Multivariate linear regression analysis indicated four key variables that predicted approximately 20% of the variance (adjusted R square = .199) in overall LOT-R scores: country of origin (p = .015), working for money (p = .025), level of education (p = .001), and ever being treated for emotional issues with medication (p = .002). No significant interactions were identified.


These data suggest that in a three-country cohort of pregnant women matched on age, number of weeks pregnant, and number of previous pregnancies, significant differences existed with regard to both optimism/pessimism and health-related quality of life. According to the LOT-R, Ghanaian pregnant women in our sample were the most optimistic and Chinese women in our sample were the least optimistic of the matched sets. Interestingly, Ghanaian women sampled also reported higher levels of pessimism than Chinese and U.S. women sampled. This is consistent with research that suggests optimism and pessimism may not be mutually exclusive constructs.[28] Physical functioning, general health, vitality, and role emotional subscales of the SF-12 also indicate significant differences by country per our samples - U.S. women sampled had the lowest physical functioning and vitality scores, Ghanaian women sampled had the highest physical functioning and general health scores, and Chinese women sampled had the lowest general health scores and highest vitality scores.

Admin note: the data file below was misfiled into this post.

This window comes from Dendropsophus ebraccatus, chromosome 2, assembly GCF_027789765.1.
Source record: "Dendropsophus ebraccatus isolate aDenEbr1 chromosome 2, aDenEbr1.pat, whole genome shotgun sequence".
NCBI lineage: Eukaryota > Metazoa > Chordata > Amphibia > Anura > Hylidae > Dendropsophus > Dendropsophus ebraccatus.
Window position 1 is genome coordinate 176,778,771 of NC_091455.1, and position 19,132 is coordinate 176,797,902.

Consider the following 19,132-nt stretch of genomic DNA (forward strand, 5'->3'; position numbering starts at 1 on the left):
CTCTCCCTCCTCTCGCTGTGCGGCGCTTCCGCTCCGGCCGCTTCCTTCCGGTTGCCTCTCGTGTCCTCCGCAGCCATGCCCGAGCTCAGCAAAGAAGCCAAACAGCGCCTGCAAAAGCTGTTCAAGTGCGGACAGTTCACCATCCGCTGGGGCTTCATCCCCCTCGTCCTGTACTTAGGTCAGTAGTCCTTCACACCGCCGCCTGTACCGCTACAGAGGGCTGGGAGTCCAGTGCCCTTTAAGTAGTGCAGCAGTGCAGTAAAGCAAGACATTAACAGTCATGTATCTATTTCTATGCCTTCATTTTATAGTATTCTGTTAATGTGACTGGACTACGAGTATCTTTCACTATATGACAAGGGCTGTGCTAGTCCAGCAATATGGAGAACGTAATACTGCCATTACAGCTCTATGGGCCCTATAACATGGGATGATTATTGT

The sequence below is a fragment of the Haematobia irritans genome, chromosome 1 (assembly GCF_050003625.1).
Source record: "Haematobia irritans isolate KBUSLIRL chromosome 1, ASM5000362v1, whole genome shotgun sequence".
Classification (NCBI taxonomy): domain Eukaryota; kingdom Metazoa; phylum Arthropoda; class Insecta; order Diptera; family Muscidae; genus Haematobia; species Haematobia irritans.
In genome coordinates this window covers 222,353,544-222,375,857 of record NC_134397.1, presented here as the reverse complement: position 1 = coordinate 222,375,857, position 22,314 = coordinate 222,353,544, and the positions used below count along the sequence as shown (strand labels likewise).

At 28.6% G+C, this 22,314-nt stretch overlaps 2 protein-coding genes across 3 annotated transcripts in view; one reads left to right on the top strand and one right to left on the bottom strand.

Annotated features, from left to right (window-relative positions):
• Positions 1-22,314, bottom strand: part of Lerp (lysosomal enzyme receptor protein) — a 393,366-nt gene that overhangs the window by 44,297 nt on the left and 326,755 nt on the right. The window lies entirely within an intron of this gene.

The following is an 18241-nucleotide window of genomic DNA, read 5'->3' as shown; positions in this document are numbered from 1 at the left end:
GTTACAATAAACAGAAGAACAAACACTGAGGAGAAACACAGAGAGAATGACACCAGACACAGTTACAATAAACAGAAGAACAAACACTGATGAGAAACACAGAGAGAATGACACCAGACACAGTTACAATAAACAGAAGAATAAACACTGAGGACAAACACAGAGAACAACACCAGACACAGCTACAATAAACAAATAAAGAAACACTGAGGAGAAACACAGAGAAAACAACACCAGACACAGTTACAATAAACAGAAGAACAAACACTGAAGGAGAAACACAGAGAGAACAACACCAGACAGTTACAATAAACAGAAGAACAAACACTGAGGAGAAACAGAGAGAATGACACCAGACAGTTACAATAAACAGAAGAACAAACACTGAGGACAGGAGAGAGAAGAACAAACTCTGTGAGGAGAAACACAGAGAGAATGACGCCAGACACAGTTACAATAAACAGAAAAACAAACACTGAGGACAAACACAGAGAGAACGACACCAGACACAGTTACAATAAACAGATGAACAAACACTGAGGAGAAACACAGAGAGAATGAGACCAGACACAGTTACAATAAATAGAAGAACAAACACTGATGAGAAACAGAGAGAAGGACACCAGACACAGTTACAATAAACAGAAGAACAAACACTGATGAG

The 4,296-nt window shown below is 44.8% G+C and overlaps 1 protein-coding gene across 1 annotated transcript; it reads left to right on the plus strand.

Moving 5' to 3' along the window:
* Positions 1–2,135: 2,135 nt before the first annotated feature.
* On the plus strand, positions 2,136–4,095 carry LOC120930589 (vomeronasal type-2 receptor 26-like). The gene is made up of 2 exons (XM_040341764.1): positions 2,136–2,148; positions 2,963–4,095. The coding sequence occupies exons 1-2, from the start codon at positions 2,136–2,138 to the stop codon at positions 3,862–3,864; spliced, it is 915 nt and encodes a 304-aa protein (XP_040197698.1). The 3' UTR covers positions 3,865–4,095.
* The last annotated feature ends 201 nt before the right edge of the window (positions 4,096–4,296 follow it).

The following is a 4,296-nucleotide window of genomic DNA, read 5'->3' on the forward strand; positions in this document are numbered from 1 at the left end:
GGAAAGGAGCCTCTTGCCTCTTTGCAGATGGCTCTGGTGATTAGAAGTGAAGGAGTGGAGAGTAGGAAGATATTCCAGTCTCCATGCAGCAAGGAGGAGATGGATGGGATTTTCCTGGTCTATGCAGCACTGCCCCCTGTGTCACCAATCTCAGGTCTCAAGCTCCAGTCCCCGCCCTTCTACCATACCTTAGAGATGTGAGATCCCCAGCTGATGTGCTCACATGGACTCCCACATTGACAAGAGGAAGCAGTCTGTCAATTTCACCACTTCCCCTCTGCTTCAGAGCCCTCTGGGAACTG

Correlates of optimism/pessimism included country of origin, educational attainment, working for money, number of previous deliveries, and having ever seen a healthcare provider for emotional issues. Self-reported ease or difficulty of the pregnancy was also associated with LOT-R scores.

Perhaps most striking in these findings is that we were able to create a multivariate linear regression model that predicted approximately 20% of the variance in overall LOT-R scores. The key variables were country of origin, working for money, level of education, and ever being treated for emotional issues with medication. What is particularly fascinating about this model is that country of origin somehow remains a strong factor in the model - even with variables that might be seen as proxies for country of origin (education, working for money, ever being treated for emotional issues). It raises a question about the potential differences that underlie being Ghanaian, Chinese, or American that yield differential LOT-R scores. It also raises questions about what accounts for the remaining 80% of the variance. Further research with more comprehensive instrumentation is necessary to begin to answer these questions.